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Celebrate the Season of Light Safely

NEW YORK, December 11, 2007— Candles, lights and decorations are an essential part of the holiday season. Unfortunately, they also increase the risk of fire and injury. Each year fires occurring during the holiday season injure nearly 3,000 individuals and cause over $900 million in damage.*

To have a safe and healthy holiday season, the Insurance Information Institute (I.I.I.) recommends following these important safety tips:

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Christmas trees

  • Pick out a freshly cut Christmas tree—one that is too dry can easily catch fire. Trim at least one inch from the bottom of the tree; this will increase the tree's ability to absorb water. Live trees need a lot of water so check the water level and refill often.
  • Place the tree in a secure stand designed to hold the weight of the tree. Never place a Christmas tree near a heat source such as a fireplace, radiator or stove. Do not use candles to decorate a tree. And never go near a tree with an open flame such as a candle, lighter or matches.
  • Dispose of the tree when it becomes dry, or when the needles begin to fall off in large quantities. Never burn old trees or needles in a fireplace or wood-burning stove. Instead, take it to a recycling center or have it removed by a community pick-up service.
  • If you buy an artificial tree, make sure that it is made of fire-resistant material.

Decorations and lights

  • Do not overload electrical sockets by plugging too many cords into a single outlet. Always unplug holiday lights when no one is home or when everyone goes to sleep for the evening. Use only Underwriters Laboratories (UL) approved lights. Inspect old light strands for any cracks, frayed edges or bare spots. Throw out any damaged chords.
  • When decorating a tree with lights, fasten them securely to the tree and make sure that no bulbs come in contact with needles or branches. Check wires regularly. If they become warm, unplug the lights immediately.
  • Never use indoor lights outside. They are not designed to withstand the elements and if they get wet, can cause an electric shock. Remove outdoor lighting as soon as the season is over. Even specially created outdoor decorations are not designed to withstand prolonged exposure to the elements.
  • Do not block exit paths to doors or fire escapes with Christmas trees or other decorations.

Fireplaces

  • Never burn wrapping paper in the fireplace. This may release fire-starting embers or produce a build-up of dangerous chemical fumes in the home.

Entertaining

  • If you entertain guests who smoke, provide large ashtrays and check for cigarette butts in upholstered furniture before going to bed. Cigarette fires are a leading cause of fire fatalities in the home.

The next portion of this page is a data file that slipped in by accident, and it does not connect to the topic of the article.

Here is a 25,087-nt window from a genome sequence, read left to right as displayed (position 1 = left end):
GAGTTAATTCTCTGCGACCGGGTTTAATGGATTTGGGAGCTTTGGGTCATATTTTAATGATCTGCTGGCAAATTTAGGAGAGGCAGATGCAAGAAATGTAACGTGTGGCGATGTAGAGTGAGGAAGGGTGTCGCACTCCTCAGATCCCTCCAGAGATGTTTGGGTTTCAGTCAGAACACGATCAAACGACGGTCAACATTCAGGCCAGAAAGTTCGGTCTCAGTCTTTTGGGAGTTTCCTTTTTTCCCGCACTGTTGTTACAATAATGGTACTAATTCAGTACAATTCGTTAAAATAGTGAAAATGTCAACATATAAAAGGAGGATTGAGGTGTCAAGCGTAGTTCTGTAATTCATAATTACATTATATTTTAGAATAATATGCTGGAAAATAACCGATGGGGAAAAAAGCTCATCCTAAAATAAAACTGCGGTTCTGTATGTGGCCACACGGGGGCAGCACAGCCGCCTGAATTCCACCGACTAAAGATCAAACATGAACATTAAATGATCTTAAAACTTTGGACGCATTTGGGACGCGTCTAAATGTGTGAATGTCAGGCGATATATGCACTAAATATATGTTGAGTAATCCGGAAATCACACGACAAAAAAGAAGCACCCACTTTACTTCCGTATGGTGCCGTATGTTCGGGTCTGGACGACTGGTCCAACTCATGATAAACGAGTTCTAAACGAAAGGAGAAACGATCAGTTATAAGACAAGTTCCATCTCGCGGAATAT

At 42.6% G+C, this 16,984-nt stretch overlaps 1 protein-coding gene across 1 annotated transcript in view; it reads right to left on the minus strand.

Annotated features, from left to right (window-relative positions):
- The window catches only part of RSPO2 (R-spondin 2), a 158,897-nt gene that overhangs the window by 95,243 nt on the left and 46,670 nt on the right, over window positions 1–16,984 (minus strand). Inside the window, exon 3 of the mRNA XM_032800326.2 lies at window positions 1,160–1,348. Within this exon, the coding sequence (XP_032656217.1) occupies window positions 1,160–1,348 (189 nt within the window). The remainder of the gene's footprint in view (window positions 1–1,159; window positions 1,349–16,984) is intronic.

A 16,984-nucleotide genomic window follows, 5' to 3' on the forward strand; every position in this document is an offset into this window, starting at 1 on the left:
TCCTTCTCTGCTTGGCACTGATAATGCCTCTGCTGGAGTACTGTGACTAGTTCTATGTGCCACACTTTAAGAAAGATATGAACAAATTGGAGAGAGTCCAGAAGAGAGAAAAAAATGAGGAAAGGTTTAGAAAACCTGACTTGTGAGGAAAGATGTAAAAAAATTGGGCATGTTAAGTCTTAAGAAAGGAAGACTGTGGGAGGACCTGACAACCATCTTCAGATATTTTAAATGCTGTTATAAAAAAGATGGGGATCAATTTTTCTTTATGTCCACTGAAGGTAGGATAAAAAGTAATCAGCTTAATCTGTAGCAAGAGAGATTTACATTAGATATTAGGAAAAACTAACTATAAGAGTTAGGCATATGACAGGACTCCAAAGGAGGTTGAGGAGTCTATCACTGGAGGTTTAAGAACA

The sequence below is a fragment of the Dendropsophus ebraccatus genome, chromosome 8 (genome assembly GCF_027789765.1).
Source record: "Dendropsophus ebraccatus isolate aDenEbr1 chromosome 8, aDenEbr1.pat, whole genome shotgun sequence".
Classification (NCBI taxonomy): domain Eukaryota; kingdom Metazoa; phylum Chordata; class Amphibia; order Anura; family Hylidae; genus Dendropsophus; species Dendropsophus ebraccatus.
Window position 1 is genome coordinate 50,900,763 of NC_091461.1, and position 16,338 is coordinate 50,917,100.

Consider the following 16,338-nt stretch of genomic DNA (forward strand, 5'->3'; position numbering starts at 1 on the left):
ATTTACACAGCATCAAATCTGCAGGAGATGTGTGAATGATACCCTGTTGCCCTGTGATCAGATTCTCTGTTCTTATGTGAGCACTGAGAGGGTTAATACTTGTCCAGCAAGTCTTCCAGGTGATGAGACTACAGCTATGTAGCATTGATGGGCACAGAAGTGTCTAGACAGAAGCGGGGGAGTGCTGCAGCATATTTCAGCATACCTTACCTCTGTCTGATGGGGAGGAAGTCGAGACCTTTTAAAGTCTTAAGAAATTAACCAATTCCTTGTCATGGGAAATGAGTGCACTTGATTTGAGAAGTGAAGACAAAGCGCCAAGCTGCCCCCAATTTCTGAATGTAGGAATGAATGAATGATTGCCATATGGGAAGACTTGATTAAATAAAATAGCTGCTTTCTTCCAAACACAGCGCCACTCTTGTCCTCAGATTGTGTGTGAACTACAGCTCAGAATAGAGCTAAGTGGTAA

• Do not leave the stove unattended when cooking—in the excitement of entertaining, it is easy to forget something on the stove and leave it to burn, causing a potential fire hazard.

Children and pets

  • Place all ornaments and candles out of reach of small children and pets. Small or breakable ornaments can be easily knocked down, which can result in cuts or choking. Curious children and playful pets can topple a tree in seconds causing serious injury.
  • Beware of toxic decorations. Mistletoe and holly berries may be poisonous if more than a few are swallowed. Old tinsel may contain lead so discard old tinsel if you are not sure of its composition. Fire salts (which produce a multi-colored effect when thrown on burning wood) contain heavy metals, which if swallowed may cause serious gastrointestinal problems and vomiting.

Candles

  • Check candles frequently to make sure they do not burn down too far or drip hot wax. Make sure candles are placed in sturdy, non-combustible holders away from decorations and other combustible materials.
  • Clean and trim candlewicks to 1/8 inch to 1/4 inch before lighting. Long or crooked wicks cause uneven burning and dripping. Candles should be placed at least three inches apart so they do not melt onto one another. Keep candles free of wick trimmings, matches or any flammable material that might ignite.
  • Never leave candles burning unattended. Remember to snuff out all candles when leaving a room or before going to sleep.

Give your family the priceless gift of safety this holiday season. Prepare for the New Year by getting into good safety habits and teaching family members what to do in a fire or other emergency. Print a list of emergency phone numbers such as the poison control center, and police and fire departments and place them near the telephones in your home. Make sure that smoke detectors and fire extinguishers are in good, working condition.

You may also want to consider installing a sophisticated alarm system that, in the event of an emergency, rings at an outside service to contact the fire, police or local emergency medical service.

*U.S. Fire Administration figures

The I.I.I. is a nonprofit, communications organization supported by the insurance industry.

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